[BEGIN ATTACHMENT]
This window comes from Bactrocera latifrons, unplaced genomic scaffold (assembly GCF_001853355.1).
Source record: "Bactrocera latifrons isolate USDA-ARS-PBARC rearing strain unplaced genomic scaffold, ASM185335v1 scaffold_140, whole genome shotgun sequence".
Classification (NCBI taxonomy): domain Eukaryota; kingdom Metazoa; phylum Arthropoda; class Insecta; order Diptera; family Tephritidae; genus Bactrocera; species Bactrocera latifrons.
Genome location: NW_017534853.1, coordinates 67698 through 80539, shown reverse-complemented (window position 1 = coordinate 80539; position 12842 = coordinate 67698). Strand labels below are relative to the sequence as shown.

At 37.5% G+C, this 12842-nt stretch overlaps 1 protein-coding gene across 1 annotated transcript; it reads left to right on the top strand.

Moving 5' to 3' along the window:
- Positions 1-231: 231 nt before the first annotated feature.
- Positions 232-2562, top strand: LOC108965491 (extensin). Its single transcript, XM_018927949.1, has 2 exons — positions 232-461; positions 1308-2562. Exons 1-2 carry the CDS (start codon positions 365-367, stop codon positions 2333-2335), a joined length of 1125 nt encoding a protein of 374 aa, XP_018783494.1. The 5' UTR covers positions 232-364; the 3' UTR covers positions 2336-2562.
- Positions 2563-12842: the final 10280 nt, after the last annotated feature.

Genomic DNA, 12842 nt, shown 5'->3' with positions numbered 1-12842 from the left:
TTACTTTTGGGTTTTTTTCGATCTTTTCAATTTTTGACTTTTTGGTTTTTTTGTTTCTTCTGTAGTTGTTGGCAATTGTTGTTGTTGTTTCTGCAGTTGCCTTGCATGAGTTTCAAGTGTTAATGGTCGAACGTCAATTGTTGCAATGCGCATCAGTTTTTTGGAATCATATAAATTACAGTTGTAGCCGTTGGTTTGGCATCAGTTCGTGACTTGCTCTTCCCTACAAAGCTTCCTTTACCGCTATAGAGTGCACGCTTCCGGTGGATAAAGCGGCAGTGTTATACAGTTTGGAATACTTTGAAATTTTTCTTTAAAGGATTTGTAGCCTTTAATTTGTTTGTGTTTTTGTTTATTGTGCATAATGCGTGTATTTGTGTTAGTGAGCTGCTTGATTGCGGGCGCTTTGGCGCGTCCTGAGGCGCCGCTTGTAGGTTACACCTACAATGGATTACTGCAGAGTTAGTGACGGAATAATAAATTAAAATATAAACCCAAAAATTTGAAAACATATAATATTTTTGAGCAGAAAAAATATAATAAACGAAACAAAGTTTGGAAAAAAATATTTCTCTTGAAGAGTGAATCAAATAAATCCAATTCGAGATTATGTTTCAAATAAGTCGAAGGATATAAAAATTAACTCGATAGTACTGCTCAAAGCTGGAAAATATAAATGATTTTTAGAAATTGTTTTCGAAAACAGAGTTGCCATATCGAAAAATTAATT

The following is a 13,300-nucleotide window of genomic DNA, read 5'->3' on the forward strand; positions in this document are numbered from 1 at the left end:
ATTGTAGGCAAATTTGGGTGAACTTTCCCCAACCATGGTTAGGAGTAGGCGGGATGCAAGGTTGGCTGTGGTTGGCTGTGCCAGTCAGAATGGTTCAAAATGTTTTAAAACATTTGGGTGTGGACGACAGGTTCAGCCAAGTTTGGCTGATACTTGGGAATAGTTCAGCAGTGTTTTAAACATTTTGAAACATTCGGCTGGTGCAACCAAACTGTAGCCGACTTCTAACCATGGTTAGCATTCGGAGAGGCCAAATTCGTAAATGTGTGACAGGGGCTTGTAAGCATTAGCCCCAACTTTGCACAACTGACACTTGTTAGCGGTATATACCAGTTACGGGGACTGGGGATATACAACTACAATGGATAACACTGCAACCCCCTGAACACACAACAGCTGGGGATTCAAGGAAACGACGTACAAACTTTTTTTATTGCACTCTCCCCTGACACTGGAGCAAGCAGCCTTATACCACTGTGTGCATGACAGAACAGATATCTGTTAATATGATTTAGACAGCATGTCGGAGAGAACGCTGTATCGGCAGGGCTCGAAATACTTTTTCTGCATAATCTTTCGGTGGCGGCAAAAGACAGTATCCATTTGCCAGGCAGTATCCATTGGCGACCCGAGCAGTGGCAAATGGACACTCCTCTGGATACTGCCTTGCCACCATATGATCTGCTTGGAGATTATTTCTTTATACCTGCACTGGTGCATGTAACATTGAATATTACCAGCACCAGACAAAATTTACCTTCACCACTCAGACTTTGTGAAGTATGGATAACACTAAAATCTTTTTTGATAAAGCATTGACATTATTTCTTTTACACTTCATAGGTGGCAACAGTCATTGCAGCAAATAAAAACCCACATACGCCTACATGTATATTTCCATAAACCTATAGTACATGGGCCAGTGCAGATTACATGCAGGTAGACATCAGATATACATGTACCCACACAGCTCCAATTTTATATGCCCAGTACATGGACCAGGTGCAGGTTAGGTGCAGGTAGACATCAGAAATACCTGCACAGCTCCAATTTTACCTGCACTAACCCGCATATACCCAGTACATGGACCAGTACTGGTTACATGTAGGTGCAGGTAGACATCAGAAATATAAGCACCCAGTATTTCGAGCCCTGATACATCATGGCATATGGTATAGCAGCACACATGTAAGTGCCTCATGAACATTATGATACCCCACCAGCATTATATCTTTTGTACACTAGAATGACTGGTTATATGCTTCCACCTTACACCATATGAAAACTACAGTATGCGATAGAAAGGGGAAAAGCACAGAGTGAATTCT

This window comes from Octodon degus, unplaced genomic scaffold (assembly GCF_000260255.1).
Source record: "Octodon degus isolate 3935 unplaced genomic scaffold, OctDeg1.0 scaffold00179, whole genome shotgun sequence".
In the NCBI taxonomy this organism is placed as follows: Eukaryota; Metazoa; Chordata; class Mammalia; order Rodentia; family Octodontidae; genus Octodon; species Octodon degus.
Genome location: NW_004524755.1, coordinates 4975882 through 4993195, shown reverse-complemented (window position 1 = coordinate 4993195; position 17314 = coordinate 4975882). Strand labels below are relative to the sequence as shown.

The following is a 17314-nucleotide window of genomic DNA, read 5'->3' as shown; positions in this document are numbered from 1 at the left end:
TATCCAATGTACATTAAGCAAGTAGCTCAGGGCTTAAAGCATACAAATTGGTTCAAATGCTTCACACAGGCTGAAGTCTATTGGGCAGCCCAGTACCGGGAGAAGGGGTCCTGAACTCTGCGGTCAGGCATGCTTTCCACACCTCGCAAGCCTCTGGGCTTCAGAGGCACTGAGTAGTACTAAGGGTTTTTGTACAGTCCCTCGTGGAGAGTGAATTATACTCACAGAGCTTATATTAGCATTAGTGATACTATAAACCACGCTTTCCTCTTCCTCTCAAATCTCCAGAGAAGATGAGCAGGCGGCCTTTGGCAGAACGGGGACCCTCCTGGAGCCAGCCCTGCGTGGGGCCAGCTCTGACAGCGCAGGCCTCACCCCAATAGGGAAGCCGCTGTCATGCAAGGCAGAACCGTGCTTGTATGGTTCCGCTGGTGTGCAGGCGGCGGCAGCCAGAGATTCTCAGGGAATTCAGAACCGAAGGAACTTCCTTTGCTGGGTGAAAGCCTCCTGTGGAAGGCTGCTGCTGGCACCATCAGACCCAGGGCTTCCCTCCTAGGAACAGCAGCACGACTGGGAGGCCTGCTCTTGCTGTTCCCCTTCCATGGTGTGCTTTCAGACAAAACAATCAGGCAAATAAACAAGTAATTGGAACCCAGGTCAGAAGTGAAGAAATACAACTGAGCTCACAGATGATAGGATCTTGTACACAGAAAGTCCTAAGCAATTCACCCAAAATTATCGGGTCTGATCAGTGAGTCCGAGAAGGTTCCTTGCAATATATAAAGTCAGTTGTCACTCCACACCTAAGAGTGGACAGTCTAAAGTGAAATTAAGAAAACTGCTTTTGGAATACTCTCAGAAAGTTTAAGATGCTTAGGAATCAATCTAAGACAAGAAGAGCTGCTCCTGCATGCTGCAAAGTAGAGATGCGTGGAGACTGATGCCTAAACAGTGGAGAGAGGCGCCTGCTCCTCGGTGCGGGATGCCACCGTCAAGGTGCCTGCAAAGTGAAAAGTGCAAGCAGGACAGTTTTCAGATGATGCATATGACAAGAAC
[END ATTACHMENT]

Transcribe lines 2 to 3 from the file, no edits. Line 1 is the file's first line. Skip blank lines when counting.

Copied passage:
Source record: "Bactrocera latifrons isolate USDA-ARS-PBARC rearing strain unplaced genomic scaffold, ASM185335v1 scaffold_140, whole genome shotgun sequence".
Classification (NCBI taxonomy): domain Eukaryota; kingdom Metazoa; phylum Arthropoda; class Insecta; order Diptera; family Tephritidae; genus Bactrocera; species Bactrocera latifrons.